This course explores how photography, by drawing the routes of modern imagery, has helped to shape modern culture, as well as how it bluffed history. These questions of ambiguity, which have risen to the surface of vast theoretical discussions in recent time thanks to digital manipulations, have surrounded photography since its discovery, although they were not so obvious even for theorists, art historians and philosophers. Simply: photography--and even more so film and video, the other modern mechanical media which arose after photography–has never been an absolutely accurate (exact, correct, true, veracious) record of reality, despite its complicated and timeconsuming ways of manipulation.
The course discusses the discrepancy in storytelling between "mirroring" reality and "creating" the reality which is to be represented. Students also explore the problems of the global flow of images in the postmodern era.
Finally, students examine how modern mechanical media can be understood as symbols of freedom, symbols of revolt against contemporary society's apparatuses, which robotize our beings.
See the CET website for more information about core courses.
Elective courses are taken in the FAMU Photography department. FAMU electives will change each semester; a final list of electives will be provided to students upon arrival in Prague.
For a list of potential elective courses see the FAMU website.
Life in Prague
Goethe proclaimed Prague to be "the most precious stone in the crown of the world." Prague stands at the crossroads of Europe, where east meets west and history meets today's post-communist era. Rivaling Paris as one of the most beautiful cities in the world, Prague will invite you to wander through its fairytale-like cobblestone streets and take in a thousand years of architectural and artistic history.
The Photography program is hosted by FAMU and located in the historic center of Prague. FAMU has played an integral role in Czech cultural history for the last sixty years, fostering the New Wave of the 1960s and serving as a headquarters for the student-led Velvet Revolution that brought an end to communist rule in Czechoslovakia. The Academy of Performing Arts counts among its alumni such famous directors and writers as Jiri Menzel, Milan Kundera, Milos Forman, Vera Chytilova and Vaclav Havel, who continue to visit the school and lecture on an occasional basis. The presence of such luminaries in the film, television and performing arts industries at the school allows students on the Photography program an exclusive experience unequaled.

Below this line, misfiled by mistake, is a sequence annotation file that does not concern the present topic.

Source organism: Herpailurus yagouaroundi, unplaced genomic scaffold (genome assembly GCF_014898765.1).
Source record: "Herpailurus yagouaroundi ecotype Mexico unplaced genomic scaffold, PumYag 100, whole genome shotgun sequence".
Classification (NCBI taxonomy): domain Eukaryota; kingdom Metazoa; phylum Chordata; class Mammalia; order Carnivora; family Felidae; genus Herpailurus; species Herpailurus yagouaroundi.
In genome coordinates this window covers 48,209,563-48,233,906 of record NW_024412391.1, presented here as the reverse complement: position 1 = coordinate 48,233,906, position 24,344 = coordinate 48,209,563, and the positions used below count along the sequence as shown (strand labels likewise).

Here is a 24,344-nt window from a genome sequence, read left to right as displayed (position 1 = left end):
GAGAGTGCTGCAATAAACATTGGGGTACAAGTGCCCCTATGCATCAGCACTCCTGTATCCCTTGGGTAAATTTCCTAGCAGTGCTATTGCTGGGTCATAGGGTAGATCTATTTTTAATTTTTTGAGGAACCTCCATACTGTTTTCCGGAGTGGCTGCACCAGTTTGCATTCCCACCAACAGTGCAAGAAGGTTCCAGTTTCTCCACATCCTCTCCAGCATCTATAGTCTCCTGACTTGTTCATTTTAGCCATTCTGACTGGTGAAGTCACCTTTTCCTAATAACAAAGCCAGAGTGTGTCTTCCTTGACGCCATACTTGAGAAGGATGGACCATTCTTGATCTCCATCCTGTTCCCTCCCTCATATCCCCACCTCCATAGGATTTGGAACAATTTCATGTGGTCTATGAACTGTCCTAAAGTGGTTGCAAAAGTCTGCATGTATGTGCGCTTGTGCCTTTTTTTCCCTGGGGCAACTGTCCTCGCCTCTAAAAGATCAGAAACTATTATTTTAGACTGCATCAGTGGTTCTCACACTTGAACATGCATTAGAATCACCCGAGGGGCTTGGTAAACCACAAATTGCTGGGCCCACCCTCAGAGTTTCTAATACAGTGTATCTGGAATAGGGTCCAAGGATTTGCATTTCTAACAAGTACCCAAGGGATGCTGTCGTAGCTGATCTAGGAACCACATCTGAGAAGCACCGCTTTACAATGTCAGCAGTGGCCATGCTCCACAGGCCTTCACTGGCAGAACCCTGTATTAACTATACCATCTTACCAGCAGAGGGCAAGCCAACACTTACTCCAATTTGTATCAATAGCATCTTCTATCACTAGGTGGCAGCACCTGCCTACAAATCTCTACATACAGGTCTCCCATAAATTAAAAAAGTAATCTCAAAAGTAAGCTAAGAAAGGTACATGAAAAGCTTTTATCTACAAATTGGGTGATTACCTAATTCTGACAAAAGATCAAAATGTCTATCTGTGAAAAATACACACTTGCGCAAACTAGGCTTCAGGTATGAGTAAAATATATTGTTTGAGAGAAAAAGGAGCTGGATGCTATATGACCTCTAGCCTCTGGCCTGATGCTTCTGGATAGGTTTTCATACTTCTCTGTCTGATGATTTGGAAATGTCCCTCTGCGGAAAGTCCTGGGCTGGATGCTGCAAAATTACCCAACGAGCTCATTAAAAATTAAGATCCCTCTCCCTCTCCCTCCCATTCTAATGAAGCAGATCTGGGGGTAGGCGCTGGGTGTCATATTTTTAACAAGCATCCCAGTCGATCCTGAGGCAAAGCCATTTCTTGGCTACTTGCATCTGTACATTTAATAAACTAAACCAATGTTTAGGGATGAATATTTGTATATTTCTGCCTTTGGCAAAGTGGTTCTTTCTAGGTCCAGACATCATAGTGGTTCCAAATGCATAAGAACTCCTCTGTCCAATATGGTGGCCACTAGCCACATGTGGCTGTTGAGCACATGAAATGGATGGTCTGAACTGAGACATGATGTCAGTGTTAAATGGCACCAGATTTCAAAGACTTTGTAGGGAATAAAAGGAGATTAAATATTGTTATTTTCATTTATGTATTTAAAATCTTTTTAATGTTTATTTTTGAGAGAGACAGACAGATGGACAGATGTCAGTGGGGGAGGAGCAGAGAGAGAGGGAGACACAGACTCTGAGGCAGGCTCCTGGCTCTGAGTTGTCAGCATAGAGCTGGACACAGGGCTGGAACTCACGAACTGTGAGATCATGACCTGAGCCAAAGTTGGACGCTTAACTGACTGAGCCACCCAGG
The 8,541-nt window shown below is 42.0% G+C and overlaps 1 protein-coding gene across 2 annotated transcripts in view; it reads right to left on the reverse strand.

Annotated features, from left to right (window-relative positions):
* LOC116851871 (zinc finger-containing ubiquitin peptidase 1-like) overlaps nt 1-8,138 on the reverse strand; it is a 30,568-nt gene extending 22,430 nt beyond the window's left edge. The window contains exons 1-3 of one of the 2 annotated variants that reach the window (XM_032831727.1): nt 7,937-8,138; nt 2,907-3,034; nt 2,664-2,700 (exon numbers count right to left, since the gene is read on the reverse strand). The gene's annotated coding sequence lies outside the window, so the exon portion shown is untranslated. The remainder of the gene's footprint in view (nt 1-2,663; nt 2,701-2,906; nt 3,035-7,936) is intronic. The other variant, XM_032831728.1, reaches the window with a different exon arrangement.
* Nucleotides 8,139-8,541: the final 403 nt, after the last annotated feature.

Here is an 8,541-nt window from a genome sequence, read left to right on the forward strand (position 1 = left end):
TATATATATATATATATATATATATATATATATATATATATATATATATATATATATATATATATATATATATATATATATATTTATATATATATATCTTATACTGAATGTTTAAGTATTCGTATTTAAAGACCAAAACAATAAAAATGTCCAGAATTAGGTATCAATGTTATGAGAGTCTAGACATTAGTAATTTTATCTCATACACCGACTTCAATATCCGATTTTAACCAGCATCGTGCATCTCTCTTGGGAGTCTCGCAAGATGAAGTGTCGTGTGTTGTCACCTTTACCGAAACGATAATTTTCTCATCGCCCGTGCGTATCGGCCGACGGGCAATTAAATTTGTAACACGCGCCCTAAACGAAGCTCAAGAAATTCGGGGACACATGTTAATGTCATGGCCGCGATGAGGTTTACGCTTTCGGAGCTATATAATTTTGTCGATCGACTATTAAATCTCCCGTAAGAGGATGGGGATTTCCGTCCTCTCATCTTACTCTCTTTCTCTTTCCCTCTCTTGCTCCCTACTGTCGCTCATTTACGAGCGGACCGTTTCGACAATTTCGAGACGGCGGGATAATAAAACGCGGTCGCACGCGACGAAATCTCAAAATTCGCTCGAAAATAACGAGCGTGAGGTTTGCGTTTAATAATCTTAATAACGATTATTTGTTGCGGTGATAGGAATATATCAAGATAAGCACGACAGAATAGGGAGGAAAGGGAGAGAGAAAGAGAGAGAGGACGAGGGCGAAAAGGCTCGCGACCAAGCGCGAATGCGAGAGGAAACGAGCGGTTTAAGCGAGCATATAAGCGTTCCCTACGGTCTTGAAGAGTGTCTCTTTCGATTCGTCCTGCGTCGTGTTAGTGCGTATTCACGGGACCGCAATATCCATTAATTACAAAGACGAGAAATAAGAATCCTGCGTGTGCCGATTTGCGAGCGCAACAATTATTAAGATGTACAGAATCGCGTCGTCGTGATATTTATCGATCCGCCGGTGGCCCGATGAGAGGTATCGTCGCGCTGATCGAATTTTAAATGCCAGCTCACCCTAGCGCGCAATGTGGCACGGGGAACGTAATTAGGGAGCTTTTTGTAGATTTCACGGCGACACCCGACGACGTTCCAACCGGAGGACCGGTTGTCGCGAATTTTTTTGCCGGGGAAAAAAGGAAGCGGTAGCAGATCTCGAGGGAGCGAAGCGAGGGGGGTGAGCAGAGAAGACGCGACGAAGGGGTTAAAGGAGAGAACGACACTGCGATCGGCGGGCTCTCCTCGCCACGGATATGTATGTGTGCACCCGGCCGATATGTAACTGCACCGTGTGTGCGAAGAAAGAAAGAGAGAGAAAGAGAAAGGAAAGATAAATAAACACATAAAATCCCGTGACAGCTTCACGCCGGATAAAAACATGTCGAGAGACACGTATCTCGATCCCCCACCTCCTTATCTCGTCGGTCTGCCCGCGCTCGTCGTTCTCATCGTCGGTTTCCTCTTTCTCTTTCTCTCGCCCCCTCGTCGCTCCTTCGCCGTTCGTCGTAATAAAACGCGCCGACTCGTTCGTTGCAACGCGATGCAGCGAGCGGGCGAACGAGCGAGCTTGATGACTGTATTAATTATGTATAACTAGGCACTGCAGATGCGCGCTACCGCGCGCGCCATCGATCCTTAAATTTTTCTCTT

Housing and Meals
Lazansky Palace with a view of the Prague Castle. The neighborhood features excellent public transportation, countless restaurants and cafes, and numerous museums, movie theaters, and stores.
Students are housed with other CET program participants in apartments located in neighborhoods close to the center of Prague. Using public transportation, students can commute to the CET Center in about 15 minutes. When available, students share their apartment with Czech students, allowing for cross-cultural exchange and the development of international friendships. Each apartment is fully furnished, with a kitchen and a washing machine. Students are also supplied with bed linens.
Excursions and Activities
A wide variety of activities arranged by CET make Prague come alive. Activities are designed to provide opportunities that students would not normally have on their own. Such activities might come in the form of special tours, cultural events, film screenings, and social activities with Czech students.
Once a term, students depart Prague and venture on an overnight excursion together to Cesky Krumlov. This is a beautiful medieval/renaissance castle town on the Austrian border. The castles, deserted German villages and natural beauty of Cesky Krumlov's surrounding region give students a new perspective on Czech history and culture.